Scientists agree on climate change: How should we communicate that?

Scientists agree: humans are causing climate change, and if we don’t drastically change our behavior, there will be catastrophic consequences.

The Consensus Handbook, a recent publication by communication researchers John Cook, Sander van der Linden, Edward Maibach, and Stephen Lewandowsky provides a clear and concise compilation of research on communicating scientists’ consensus on climate change. Here are some of my highlights from the report*.

First, what percentage of scientists agree? There are a number of ways to measure consensus — examining published research, surveying scientists, or studying public statements made by scientists, for example.¬†Different researchers have studied this question in a variety of ways, but each result has suggested that 91-100% of climate scientists agree that human-caused climate change is occurring. The majority of these studies actually converge on the estimate the 97% of scientists agree, which is why many of the studies that research the effects of consensus messaging use that number. Regardless, agreement is high. Climate scientist Katharine Hayhoe addresses this consensus in a great video on her channel Global Weirding.

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Does the public realize how high scientific consensus is? No.

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Why is there a gap between public perception of scientific agreement and actual scientific agreement? There are two primary culprits. The first, the authors refer to as a “cultural bias.” On average, people who are more conservative report lower consensus than those that are farther to the left. This report doesn’t delve into too much detail on the role of people’s ideological worldview in shaping how they think about climate change, but work by Dan Kahan (which I’ve written about here) is one resource for learning more about that.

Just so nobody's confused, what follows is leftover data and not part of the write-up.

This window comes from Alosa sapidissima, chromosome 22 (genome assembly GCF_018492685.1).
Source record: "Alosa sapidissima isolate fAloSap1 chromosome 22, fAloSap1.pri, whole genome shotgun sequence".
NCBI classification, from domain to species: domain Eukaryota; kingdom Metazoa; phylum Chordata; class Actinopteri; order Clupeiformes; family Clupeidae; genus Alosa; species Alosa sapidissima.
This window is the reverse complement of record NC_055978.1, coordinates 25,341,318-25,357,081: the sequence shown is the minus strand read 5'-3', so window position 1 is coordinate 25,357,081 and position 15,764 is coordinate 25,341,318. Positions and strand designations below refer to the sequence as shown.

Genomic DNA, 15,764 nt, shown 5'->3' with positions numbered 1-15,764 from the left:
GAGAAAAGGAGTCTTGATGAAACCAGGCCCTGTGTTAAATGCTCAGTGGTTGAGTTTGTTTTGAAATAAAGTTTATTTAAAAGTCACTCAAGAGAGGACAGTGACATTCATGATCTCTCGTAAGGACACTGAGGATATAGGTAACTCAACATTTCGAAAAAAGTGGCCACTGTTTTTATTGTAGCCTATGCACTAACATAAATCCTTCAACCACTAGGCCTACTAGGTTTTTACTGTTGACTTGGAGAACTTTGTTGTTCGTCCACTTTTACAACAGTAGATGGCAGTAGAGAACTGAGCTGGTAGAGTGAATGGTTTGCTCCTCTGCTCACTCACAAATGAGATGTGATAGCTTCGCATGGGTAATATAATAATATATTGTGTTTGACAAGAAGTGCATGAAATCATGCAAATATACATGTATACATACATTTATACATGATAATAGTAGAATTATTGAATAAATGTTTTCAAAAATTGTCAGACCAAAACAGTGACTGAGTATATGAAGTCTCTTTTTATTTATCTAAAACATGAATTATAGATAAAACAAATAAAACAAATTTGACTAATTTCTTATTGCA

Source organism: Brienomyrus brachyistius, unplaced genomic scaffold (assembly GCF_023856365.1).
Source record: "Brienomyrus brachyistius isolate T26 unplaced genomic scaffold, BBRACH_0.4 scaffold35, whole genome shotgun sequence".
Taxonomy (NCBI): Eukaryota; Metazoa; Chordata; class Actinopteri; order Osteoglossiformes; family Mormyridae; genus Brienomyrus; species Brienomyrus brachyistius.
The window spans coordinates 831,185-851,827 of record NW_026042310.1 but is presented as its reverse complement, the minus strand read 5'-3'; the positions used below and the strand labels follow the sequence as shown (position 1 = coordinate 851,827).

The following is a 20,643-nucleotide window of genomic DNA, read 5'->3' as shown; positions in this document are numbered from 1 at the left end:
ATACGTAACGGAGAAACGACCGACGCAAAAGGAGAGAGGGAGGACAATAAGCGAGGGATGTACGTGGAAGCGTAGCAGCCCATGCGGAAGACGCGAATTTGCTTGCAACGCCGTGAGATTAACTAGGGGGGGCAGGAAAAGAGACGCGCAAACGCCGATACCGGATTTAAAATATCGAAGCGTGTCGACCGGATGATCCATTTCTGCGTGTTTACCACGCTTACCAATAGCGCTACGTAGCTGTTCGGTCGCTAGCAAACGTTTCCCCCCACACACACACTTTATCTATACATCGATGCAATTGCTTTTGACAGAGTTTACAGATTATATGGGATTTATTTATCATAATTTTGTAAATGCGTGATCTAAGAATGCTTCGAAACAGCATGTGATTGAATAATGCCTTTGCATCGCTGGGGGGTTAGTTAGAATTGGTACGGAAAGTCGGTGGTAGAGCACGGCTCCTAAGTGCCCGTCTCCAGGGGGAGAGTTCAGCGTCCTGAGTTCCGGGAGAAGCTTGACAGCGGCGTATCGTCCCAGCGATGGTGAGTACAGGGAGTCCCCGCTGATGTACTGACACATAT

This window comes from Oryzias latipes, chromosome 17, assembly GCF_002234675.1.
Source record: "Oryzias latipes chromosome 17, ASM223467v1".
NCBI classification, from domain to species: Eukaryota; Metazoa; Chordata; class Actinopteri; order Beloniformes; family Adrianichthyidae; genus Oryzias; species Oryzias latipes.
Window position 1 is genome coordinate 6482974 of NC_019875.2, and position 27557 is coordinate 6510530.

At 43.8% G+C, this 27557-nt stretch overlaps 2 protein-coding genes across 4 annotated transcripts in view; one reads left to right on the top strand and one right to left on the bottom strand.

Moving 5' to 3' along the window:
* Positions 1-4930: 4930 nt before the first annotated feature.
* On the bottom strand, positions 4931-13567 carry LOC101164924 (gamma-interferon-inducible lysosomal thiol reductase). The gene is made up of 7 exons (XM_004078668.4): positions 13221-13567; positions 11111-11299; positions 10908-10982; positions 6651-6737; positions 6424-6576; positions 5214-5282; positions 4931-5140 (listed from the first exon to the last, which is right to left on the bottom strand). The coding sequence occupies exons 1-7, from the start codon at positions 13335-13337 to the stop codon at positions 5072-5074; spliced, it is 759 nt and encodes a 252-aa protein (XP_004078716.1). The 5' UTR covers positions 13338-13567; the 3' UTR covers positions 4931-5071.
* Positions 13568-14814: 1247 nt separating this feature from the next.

The second — and larger — cause of the perception gap is a combination of a lack of information and misinformation. Misinformation campaigns have been relatively successful at confusing the public about scientific consensus on climate change. The most notable is probably the Global Warming Petition Project, in which “people” (some of whom are not real people and many of whom are not scientists) have signed a petition urging the US government to reject global warming agreements.

Adding fuel to the misinformation fire, the media often shows contrarian and climate scientist opinions in comparable ways, suggesting that there is a balance and that climate change is still an issue of debate among scientists.

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Why is it important for the public to know the true consensus on climate change? Research has shown that it’s a gateway belief:

what people think about expert agreement influences a range of other key climate attitudes, including whether global warming is real, caused by humans, resulting in serious impacts and importantly, whether we should act to solve it.

Since communicating consensus is also helpful for encouraging people to embrace other crucial beliefs held by climate scientists, the authors comment that “the 97% consensus offers a lot of bang for one‚Äôs communication¬†buck.”

Given the importance of understanding scientific consensus, how should we communicate about it? The handbook offers a number of evidence-driven suggestions:

  • Use the number (97%). This is more effective than a description of the consensus as “an overwhelming majority” for convincing people of the reality of the consensus.
  • Consider a pie chart to show consensus. A study led by van der Linden (which I’ve written about previously) showed that the pie chart was more convincing than a simple description or analogy.
  • Encourage people to estimate consensus first.¬†Revealing the consensus after people have estimated it has been shown to be more influential than simply revealing the same information.
  • Inoculate against misinformation¬†(I’ve also written about this strategy).¬†Research shows that people can encounter misinformation about the consensus and still come away with favorable climate attitudes if they’ve been warned about tactics that contrarians often use before they encounter them.

These are all promising tactics for communicating the climate change consensus, but amid these nuanced strategies, we should also not lose sight of the golden rule:

  • People need to encounter straightforward and¬†clear messages that are repeated often and from a range of sources.